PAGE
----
The hot topic this week is what is happening in Ukraine so I will try to give a very brief summary. Explaining foreign policy in less than a thousand words is always risky especially since the situation is so fluid. By the time this is read, Ukraine could be in a very different situation – either better or worse.
As of this moment, the capital, Kiev, has been abandoned by government troops. The military and police seem to have either deserted the President, or since Yanukovych is nowhere to be found, they may just be leaderless and have given up defending a corrupt central government.
Ukraine is the largest country on the continent of Europe. It has more than 44 million people living in it and has been independent since 1991. Before that, it was a member of the Union of Soviet Socialist Republics. It houses the Russian fleet in Sevastopol and is the bread basket for Russia, and is the third largest exporter of grain in the world. It borders both European countries and Russia. Russia, and certainly Putin, have not wanted to lose the close relationship that existed when Ukraine was part of the USSR.
Many Ukrainians had counted on their country becoming a member of the EU, but Yanukovych refused to sign the agreement although most thought it was overly favorable to his country. The agreement even allowed a special relationship for Ukraine to have with Russia which is unusual for EU member states. Putin, however, did not want to “lose” one of the original parts of the Soviet Union and exerted his influence on his ally, Yanukovych, to refuse the EU membership. Many observers, both Democrat and Republican, feel that Putin has been taking advantage of weak leadership from the United States, to try, in essence, to bring back the Soviet Union relationships.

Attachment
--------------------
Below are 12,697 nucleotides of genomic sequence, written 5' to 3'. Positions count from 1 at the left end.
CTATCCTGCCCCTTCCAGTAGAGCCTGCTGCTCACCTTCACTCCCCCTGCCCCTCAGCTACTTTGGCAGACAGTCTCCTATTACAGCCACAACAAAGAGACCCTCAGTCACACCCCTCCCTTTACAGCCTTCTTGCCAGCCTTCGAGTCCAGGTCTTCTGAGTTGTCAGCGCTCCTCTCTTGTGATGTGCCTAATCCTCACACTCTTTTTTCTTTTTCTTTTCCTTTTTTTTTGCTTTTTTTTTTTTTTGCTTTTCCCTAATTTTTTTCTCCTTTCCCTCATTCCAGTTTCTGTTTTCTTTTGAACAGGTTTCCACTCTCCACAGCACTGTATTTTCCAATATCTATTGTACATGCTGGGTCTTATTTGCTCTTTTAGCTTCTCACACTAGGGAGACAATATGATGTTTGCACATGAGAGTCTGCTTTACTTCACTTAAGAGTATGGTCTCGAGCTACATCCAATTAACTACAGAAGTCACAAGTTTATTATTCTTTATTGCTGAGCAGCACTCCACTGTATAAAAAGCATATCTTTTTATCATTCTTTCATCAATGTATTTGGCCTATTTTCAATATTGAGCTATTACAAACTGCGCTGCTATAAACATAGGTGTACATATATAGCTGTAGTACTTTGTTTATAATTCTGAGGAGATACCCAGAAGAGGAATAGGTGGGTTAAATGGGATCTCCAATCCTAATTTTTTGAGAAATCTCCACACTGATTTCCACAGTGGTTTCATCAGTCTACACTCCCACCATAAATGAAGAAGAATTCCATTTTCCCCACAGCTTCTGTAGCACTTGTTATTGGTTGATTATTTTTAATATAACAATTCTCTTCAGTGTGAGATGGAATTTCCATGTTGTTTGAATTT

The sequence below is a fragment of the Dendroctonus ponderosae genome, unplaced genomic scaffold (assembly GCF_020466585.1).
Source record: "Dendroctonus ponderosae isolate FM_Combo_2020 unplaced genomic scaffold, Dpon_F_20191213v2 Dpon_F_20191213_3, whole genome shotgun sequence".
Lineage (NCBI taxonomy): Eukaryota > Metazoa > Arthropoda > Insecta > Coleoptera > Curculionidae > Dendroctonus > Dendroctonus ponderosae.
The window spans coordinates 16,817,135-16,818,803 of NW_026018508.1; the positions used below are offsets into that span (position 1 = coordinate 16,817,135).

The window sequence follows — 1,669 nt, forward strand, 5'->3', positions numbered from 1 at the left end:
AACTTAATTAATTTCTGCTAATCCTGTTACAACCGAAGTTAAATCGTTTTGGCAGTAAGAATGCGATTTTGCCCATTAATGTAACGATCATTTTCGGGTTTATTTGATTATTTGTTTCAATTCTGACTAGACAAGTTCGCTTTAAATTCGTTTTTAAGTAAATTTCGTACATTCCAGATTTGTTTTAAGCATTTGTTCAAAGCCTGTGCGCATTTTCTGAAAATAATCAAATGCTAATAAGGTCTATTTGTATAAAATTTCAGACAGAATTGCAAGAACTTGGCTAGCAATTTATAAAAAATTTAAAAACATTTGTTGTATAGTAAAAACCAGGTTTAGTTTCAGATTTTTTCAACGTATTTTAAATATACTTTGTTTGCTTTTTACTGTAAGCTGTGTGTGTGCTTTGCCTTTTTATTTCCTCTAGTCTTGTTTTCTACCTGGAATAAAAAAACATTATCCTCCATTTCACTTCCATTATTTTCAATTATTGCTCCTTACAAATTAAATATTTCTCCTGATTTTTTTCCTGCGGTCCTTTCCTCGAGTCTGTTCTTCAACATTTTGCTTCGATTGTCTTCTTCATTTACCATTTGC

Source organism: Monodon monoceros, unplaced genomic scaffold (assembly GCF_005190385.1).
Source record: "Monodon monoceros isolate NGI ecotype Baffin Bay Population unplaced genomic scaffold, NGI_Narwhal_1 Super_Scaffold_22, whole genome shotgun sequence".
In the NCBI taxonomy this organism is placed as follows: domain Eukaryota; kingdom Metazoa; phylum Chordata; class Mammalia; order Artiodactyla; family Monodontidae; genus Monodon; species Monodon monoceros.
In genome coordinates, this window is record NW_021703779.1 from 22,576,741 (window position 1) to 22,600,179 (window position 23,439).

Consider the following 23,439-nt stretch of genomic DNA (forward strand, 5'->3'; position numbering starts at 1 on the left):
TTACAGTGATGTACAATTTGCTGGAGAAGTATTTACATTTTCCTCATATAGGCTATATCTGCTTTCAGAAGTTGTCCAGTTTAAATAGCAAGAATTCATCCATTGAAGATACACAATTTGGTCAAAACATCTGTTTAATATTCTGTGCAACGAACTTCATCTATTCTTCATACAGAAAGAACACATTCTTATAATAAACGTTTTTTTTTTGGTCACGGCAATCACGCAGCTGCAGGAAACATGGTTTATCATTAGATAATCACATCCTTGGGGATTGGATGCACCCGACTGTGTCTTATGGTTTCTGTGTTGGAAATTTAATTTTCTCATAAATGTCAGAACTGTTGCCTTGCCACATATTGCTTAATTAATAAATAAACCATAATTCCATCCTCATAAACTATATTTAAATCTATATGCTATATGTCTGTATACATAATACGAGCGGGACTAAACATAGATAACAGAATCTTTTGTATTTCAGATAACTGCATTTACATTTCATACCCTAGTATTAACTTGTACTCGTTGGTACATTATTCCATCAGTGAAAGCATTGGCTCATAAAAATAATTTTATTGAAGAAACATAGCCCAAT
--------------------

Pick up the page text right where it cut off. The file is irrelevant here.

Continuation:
The protests against the government began in Kiev last November and have continued to grow. Originally, it was thought that the Yanukovych government and its Russian supporters would be able to break up the protests. Putin and his government made many public statements supporting Yanukovych and urging him to stand firm against the protesters. It was also assumed that the protesters were from the western part of the country and not from the ethnic Russian population and those who live in the eastern half of Ukraine would support the existing government. Instead, the protests got stronger with some joining who were from the eastern part of the country and were of Russian ethnic background. It seems that the corruption of the government added supporters to the cause to have new elections.
After four months of the constant protests, and more than 100 deaths, the EU with Russian acquiescence arranged a truce which Yanukovych signed on February 21st. He then vanished from the capital and his presidential residence. All troops have disappeared from the streets of the capital.
As some have called it, the “Arab Spring” of Europe, Ukrainians seem to have the opportunity to construct a new future for their country. The question will be whether Putin will allow Ukraine to “look West” or will help shape the next government to be an extension of Putin’s power. If the EU with U.S. support can keep the pressure on, we might see free and fair elections and Ukraine could have a very bright future. If the world loses interest, Putin and his allies could step into the temporary void and assert Russian interests again especially if the eastern part of the country is roused to support Russia. Stay tuned!